Dates of work: 23 February–23 March 2015
Director: Prof. Karol Myśliwiec (Institute of Mediterranean and Oriental Cultures, Polish Academy of Sciences)
Deputy director: Assoc. Prof. Kamil Kuraszkiewicz, egyptologist (Oriental Faculty, University of Warsaw)
Archaeologists: Dobiesława Karst (Museum of Ancient Trade, Świdnica), Małgorzata Radomska (Institute of Mediterranean and Oriental Cultures, Polish Academy of Sciences), Tomasz Stępnik (independent), Marek Woźniak (independent)
Anthropologists: Iwona Kozieradzka-Ogunmakin, Constance Lord, Eily Marlow (all University of Manchester)
Restorers: Urszula Dąbrowska, chief conservator (freelance), Krzysztof Olszowski (freelance), Robert Wolny (freelance), Ragab Mohamed Ragab (Supreme Council of Antiquities, Cairo)
Documentalist: Beata Błaszczuk (freelance)
Photographer: Jarosław Dąbrowski (freelance)
Technician: Mariusz Dybich (PCMA UW, Research Centre in Cairo)
(Joint description of seasons 2014 and 2015)
Work in the Dry Moat concentrated in 2014 on clearing the entrance to a rock-cut chapel (No. 32, identified already in 2012) in the lower tier, about 0.50 m below the Chapel of Ichy and in 2015 on exploring the chapel itself. An offering formula taking up the width of the facade was noted, but no wall decoration. Conservators protected the severely eroded rock face of the facade, including structural work inside the chapel, reinforcing a broken wall separating it from a neighboring chapel.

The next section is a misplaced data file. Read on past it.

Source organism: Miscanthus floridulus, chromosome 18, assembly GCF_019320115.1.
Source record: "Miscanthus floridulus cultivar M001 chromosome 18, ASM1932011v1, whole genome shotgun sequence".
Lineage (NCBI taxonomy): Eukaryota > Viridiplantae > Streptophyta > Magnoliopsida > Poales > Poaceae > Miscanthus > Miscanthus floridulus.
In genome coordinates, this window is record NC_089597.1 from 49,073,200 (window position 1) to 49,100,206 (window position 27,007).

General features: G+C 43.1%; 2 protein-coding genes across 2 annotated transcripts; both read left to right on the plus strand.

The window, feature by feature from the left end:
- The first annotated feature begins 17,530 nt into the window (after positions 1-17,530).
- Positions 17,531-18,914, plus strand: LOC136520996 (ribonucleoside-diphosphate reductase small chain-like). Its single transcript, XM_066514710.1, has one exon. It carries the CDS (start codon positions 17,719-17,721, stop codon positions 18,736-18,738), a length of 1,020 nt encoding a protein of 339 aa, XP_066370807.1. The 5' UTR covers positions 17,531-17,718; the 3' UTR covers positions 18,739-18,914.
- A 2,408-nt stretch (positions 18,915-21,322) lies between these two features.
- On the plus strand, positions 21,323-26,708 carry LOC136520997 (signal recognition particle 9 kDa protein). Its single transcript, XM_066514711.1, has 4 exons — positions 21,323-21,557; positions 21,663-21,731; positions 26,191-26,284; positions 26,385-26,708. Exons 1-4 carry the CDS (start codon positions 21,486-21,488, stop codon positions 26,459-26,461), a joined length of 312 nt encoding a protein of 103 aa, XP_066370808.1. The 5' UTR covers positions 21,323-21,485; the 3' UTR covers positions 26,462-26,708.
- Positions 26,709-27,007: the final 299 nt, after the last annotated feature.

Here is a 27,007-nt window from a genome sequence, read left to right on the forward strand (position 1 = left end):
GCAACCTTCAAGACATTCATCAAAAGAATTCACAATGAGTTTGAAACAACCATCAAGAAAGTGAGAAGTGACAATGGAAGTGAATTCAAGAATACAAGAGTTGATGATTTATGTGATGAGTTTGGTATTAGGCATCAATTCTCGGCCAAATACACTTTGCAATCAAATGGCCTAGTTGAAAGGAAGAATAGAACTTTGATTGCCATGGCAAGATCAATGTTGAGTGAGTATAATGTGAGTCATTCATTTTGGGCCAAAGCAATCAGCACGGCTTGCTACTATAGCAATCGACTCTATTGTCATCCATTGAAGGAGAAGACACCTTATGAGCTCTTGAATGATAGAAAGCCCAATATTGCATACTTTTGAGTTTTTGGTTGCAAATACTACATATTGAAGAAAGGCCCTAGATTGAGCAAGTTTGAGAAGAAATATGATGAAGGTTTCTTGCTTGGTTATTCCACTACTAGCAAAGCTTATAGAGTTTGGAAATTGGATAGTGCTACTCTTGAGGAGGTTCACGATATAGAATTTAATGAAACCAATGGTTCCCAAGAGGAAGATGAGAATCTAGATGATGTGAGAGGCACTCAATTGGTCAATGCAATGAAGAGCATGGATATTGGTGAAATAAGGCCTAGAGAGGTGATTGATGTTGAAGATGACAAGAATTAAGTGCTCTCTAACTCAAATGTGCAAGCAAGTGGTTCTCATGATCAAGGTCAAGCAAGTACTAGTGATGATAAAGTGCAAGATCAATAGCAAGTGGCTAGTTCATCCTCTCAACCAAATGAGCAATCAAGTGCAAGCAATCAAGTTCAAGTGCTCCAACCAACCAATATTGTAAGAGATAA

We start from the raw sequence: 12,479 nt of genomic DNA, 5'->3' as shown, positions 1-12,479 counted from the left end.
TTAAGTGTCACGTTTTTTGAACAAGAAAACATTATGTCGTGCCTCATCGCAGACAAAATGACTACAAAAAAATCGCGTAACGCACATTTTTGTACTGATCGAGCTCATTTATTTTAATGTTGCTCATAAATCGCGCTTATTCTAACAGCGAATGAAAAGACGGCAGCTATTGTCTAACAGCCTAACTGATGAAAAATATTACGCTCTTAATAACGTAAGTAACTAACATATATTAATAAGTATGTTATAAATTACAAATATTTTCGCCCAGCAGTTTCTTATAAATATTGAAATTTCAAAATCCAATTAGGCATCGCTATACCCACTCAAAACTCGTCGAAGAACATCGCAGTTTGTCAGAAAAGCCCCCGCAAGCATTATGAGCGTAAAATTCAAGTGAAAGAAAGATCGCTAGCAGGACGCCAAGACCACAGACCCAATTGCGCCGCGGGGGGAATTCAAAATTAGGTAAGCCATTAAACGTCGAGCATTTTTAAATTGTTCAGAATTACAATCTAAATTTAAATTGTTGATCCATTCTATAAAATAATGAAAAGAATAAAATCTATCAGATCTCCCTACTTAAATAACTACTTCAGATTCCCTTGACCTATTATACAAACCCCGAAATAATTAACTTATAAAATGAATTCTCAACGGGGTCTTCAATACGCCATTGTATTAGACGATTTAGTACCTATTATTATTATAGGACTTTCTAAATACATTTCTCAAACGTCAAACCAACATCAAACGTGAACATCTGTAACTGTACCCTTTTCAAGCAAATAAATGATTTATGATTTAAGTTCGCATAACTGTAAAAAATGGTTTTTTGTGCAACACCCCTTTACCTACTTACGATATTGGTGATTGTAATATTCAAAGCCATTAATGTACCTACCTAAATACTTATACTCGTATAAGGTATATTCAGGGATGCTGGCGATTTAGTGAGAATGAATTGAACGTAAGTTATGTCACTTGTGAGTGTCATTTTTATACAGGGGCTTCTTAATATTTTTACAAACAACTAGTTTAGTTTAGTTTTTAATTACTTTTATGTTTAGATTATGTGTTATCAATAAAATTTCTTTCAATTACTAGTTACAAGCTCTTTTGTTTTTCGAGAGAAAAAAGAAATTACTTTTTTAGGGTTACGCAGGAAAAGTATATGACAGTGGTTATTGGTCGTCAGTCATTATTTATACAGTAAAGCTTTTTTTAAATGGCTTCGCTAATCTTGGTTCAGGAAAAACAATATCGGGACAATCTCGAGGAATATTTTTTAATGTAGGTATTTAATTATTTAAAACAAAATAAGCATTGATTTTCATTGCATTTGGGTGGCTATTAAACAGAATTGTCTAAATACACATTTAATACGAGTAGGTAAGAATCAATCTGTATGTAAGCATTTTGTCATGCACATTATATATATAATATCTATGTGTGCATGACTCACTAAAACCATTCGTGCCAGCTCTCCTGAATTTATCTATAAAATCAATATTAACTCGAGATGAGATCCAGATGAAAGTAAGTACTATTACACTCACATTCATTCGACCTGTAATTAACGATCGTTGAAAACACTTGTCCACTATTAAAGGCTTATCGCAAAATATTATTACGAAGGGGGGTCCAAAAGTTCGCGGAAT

Comprehensive interdisciplinary research was carried out on human remains from the cemeteries (mainly from the Ptolemaic period). Artifact restoration covered all categories: wood, stone, gypsum, clay and textile, papyrus.
Rzeuska, T.I. (2015). Noughts and crosses. Pot marks on the late Old Kingdom beer jars from West Saqqara. In J. Budka, F. Kammerzell, and S. Rzepka (eds), Non-textual marking system in Ancient Egypt (and elsewhere)[=Lingua Aegyptia. Studia monographica16] (pp. 255–281). Hamburg: Widmaier Verlag
Welc, F., and Mieszkowski, R. (2015). Unknown ancient funerary structures discovered in West Saqqara (Egypt) using Ground-Penetrating Radar (GPR). EtTrav, 28, 201–215
Welc, F., Mieszkowski, R., Trzciński, J., and Kowalczyk, S. (2015). Western section of the ‘Dry Moat’ channel surrounding Step Pyramid complex in Saqqara in the light of Ground-Penetrating Radar prospection. Archaeological Prospection, 22(4), 293–305
[Text: Polish Archaeology in the Mediterranean 25]